Some Harvesting- Roses

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Rose petals on the table cloth

Look at all the rose petals. A few days ago the rose bushes were burgeoning with beautiful flowers. So I did the ‘Morticia’ thing and picked them all off. Then I sat down and watched a History Channel special while I separated the petals from the rest of the flower. It came out to about a gallon and a half of fresh rose petals.

I took them up to the third floor, where it is warm and dry and spread them out on this drying cloth. I checked on them today, and they have dried, but they aren’t done yet. They have reduced their volume by about 2/3rds. These smell lovely! They will be used to make teas and incenses. They will also be put into oils and perhaps a few mojo hands. There is now a second crop out on the rose bushes of about the same quantity. I think we may take these fresh and make rose water out of them. The rose water is a great astringent and toner for the skin, very good for that emerging acne of the hormone laden teenage years. I also use it as an offering during full moons, and as a component in the blend I make for water used to pour ghost roads. When adding a rose flavor or scent to a smoke, I prefer to use rose water as the moistening agent while rubbing the herbs into the mullein.

Magically speaking, these rose petals are of a delicate vibration, and make many things sweet. The dried petals would be ideal in a sugar jar for love and beauty in the home. They would also go well in the sugar jar with some cloves for eloquent speaking or ‘honeyed words.’ Rose petals are of course known for their use in love work. But the love here is very young, naive, and innocent. So, if you are looking for any other flavors of love, be sure to add to those roses. Another thing to note, is don’t burn roses for love. The changing of the smell doesn’t seem to carry through the love feelings or energies.

Rose petals are also great in an anointing oil for enhancing the psychic senses. I prefer to add lavender if I’m going up in vibration, and mugwort for going down in vibration. For communing with fey on midsummer’s eve, adding in some flower petals from the mallow family also has a synergistic effect for me.

More Garden Time

The corner tomato jungle.
The corner tomato jungle. This picture is from later in the year, but you can see the trellis structure.

I spent yesterday and today working in the garden. And I think only about an hour of the total ten was spent digging in the dirt. My main pursuit was trellising. I managed to build teepees out of various materials from our yard and garden. I built a rather large ponderous one about 8 to 9 feet tall I am guessing for the summer squash plant. This was made out of sheet rock corners Superman found in the garage. Then I built some smaller ones only about 7 foot high for the tomatoes out of some re-bar, old pipes, and branches I found in the yard. I created some cross pieces from carpet wool to hold the plants in. And I hope to get the squash in place tomorrow. I also dug out the carrot patch again and put in another path. Lots and lots of wild morning glory up the fence there.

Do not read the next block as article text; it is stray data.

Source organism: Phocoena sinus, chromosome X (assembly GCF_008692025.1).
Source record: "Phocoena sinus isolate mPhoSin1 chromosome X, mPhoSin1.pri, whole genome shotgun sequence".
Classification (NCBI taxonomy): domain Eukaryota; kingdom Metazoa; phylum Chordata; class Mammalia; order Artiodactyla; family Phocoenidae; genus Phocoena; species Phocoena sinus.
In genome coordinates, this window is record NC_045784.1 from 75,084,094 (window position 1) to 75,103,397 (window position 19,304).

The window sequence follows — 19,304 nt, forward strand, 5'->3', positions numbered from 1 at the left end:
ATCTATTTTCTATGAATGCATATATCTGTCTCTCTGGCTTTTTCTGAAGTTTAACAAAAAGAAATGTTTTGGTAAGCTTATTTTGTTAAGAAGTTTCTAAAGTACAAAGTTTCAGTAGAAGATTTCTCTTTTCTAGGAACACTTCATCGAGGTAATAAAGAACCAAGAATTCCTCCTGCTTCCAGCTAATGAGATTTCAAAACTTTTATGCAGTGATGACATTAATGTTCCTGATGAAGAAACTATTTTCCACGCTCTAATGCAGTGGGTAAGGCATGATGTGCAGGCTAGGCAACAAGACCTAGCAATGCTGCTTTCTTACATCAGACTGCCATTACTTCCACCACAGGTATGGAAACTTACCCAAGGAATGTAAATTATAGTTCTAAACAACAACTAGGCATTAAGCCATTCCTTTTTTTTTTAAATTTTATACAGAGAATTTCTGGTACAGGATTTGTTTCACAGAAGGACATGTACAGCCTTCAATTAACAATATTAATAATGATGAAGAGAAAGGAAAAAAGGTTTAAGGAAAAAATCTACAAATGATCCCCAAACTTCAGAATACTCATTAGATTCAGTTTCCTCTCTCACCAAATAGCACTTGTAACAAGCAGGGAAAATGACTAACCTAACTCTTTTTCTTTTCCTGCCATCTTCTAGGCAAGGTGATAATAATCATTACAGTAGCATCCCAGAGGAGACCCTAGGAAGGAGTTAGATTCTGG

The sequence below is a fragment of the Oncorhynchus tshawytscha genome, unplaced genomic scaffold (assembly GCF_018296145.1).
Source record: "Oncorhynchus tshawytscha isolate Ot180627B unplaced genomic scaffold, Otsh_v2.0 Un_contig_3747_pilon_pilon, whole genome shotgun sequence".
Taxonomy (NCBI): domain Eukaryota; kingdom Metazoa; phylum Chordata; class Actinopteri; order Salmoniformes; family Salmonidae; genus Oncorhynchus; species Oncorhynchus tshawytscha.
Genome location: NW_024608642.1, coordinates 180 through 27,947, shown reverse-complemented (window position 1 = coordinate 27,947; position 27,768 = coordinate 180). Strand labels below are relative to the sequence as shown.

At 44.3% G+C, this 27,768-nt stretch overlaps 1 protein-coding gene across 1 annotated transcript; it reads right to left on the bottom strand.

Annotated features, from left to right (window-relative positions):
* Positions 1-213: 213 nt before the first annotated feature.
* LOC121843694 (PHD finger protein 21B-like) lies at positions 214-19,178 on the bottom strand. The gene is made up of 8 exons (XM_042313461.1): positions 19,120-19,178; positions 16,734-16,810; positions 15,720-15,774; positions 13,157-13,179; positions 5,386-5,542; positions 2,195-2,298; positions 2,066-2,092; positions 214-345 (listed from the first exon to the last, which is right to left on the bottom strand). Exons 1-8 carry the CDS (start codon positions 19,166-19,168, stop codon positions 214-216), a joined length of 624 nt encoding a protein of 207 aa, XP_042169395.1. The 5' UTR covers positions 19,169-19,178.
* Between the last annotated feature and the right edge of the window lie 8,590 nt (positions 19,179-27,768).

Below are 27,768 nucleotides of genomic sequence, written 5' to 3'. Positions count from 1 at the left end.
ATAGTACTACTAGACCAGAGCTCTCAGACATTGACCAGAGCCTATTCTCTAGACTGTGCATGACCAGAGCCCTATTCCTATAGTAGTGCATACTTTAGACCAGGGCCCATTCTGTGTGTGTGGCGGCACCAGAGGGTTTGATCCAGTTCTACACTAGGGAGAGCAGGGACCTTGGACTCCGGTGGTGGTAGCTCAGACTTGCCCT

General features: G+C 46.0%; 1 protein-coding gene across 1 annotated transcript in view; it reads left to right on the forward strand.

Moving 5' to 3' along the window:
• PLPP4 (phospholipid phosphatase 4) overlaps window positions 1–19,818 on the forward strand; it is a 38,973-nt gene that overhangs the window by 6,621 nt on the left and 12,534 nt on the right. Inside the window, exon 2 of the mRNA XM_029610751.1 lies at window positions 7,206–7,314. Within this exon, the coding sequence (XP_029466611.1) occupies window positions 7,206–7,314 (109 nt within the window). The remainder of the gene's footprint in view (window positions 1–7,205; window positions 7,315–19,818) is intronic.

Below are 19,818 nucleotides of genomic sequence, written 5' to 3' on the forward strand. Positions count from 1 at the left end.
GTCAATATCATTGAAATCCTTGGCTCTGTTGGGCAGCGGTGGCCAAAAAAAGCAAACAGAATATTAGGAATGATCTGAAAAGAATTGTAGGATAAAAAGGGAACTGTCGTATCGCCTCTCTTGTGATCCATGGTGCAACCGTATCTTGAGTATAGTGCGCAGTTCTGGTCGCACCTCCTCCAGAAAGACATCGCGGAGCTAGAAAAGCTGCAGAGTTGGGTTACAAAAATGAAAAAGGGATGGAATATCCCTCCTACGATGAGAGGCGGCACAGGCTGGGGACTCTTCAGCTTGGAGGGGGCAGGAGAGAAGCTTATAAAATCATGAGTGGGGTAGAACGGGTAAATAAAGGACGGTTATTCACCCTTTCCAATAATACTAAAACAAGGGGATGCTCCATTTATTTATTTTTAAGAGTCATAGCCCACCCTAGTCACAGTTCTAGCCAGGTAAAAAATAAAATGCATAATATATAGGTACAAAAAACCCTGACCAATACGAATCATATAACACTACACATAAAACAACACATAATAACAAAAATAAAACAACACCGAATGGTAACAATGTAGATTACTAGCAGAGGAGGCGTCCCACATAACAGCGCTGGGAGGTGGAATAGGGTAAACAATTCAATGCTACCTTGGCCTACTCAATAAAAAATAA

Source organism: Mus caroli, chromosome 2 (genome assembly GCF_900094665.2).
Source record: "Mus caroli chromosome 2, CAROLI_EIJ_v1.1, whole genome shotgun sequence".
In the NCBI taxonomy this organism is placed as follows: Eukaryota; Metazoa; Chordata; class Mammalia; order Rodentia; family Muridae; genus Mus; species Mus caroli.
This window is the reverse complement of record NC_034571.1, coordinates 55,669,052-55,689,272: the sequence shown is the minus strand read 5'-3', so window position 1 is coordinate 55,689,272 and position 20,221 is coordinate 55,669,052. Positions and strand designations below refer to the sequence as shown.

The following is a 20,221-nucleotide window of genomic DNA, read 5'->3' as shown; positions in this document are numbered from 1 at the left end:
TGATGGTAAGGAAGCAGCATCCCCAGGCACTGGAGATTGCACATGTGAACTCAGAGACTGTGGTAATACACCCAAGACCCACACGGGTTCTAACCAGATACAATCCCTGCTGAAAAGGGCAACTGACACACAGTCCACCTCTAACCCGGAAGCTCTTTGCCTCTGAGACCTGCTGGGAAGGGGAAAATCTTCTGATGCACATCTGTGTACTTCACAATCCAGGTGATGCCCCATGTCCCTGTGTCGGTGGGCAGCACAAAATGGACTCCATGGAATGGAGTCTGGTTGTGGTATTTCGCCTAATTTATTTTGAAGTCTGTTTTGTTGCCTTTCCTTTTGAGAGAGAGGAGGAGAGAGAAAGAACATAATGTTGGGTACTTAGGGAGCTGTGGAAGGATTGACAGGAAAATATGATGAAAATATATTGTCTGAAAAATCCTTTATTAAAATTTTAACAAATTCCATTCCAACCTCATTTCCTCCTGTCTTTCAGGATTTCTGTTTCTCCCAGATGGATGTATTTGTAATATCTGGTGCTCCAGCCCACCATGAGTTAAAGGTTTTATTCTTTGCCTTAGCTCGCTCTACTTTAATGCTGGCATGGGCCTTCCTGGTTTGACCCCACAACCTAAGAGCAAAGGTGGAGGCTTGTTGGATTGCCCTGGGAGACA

I did come across some bags of grass clippings today in running my errands, and brought a couple home for mulching. But just didn’t get to them this evening. After 10 pm tonight, me and the boys went out and harvested two huge bundles of yarrow by moonlight. I didn’t even make a dent in what was there. The bundles were too big to hang on the rafters in the kitchen, so at the moment they are in my entry way. I need to find somewhere else I can hang bunches to dry.

I have a lot more trellises to put in tomorrow. As I would like to get the other tomato plants and the beans all done before they get too big. And then Thursday we are going to plant a sunflower house. It is a bit late, but I think we can still enjoy it.

Herb Spirals

With my growing interest in gardening, recycling and permaculture I’m exploring ways to make my life easier and my soil better.

One thing I found today is an herb spiral. This looks like something I would find entertaining, and the benefits to the plants sound great! By creating many little micro climates in one place I will be able to grow a wide variety of herbs without running all over the yard.

I am not sure where to put it, but I am sure that will come to us as we work on planning things out.

Elsewise around here I am working on crocheting a hassock, all made with recycled stuffing and structure. The cover is from several scraps of acrylic yarn I have in my stash and I am working several tapestry crochet designs into it as I go. So far I have started and then ripped out six different tops. I gave up on the top for now, and decided to work on the sides. Since I seem to be coming up with all the ideas for what I want on the sides while I struggle with the top. I am on the bottom area right now, and this is the chart I am adapting for the tapestry crochet pattern:

I have nine repeats of it going around. So far I am using a gold colored yarn and one called ‘Claret’ it is sort of a dark Burgundy color. Looks very much like the Griffindor colors from Harry Potter. I am not sure where else I am going with it.

Inside I still have about 20 tomato plants in small pots. Two days ago (on Wednesday) I did manage to plant the 4 pumpkin vines over on the north side of the back yard near the grapevine trellis. I had to dig out a big chunk of bricks to get them in. Almost all of our pathways in our garden are filled with bricks, but I still have tons more. I did line the front beds of iris with them. The whole family spent an hour and a half Wednesday night putting in the beds and planting the iris bulbs. Our neighbors came by and chatted while we were working, and Superman took them back and showed off our veggie garden. I also planted some peppermint under where the hose drips on the north side of the house in the front, and some chocolate mint in the south bed with the roses. My mom gave me all the mints and the iris. Hopefully this coming Monday I will get some papyrus. A good friend of mine has a big plant, and we are going to cut it down and make some papyrus paper and she is going to give me a small chunk to start in my house. Right now I have a pot for it in the living room in our southern bay window, but I am not 100% sure that is where it will stay.